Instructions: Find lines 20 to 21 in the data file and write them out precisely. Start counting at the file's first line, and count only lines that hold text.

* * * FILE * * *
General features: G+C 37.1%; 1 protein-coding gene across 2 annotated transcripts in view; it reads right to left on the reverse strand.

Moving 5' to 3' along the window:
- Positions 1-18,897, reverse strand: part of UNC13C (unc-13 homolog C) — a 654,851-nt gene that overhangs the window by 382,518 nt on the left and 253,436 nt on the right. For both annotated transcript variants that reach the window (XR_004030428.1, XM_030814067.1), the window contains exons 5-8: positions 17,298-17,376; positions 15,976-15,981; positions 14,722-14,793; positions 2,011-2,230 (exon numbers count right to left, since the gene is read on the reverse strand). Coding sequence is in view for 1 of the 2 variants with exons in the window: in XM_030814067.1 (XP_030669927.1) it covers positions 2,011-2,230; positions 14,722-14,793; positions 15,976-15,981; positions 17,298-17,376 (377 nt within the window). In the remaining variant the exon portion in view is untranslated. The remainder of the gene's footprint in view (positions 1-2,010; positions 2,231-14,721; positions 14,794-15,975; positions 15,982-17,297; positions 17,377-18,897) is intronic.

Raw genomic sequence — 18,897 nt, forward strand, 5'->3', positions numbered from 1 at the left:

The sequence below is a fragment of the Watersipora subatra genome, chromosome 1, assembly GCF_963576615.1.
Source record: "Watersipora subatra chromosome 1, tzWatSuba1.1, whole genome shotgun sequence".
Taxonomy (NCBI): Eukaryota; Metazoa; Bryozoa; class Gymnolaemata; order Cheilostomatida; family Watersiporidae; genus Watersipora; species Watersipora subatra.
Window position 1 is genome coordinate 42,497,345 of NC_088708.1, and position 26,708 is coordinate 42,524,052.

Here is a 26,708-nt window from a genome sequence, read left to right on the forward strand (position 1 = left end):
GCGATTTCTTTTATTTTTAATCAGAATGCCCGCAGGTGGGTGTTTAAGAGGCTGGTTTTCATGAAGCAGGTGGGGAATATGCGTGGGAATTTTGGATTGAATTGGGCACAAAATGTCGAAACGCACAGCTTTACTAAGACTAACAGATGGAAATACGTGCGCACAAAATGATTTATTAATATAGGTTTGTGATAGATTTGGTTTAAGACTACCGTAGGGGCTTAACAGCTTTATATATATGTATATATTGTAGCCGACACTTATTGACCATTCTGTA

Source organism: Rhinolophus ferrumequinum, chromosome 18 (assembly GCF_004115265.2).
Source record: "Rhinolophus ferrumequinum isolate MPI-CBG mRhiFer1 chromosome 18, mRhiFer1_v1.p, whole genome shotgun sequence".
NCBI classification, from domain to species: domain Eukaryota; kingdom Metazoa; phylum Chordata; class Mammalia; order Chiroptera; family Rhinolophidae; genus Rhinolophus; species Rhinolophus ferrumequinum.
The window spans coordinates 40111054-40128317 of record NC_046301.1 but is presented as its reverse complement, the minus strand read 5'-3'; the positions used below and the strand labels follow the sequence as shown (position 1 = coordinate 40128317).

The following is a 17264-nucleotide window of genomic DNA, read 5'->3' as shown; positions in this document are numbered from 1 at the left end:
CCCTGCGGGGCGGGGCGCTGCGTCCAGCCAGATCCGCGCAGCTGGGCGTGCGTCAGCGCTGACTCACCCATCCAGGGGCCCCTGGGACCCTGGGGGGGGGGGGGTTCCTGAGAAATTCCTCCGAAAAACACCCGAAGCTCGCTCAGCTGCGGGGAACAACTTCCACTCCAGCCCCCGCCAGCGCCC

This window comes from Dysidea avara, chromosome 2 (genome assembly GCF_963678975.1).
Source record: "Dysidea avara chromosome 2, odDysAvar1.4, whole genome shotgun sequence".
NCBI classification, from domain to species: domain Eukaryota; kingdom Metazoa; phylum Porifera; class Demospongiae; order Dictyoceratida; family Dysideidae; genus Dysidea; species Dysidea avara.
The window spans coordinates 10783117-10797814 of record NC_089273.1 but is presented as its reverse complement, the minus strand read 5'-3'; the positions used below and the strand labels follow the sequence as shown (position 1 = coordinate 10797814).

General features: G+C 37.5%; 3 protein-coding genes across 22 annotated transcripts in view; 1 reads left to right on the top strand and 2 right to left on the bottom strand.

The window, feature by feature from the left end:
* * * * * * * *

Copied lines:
The window spans coordinates 10783117-10797814 of record NC_089273.1 but is presented as its reverse complement, the minus strand read 5'-3'; the positions used below and the strand labels follow the sequence as shown (position 1 = coordinate 10797814).

General features: G+C 37.5%; 3 protein-coding genes across 22 annotated transcripts in view; 1 reads left to right on the top strand and 2 right to left on the bottom strand.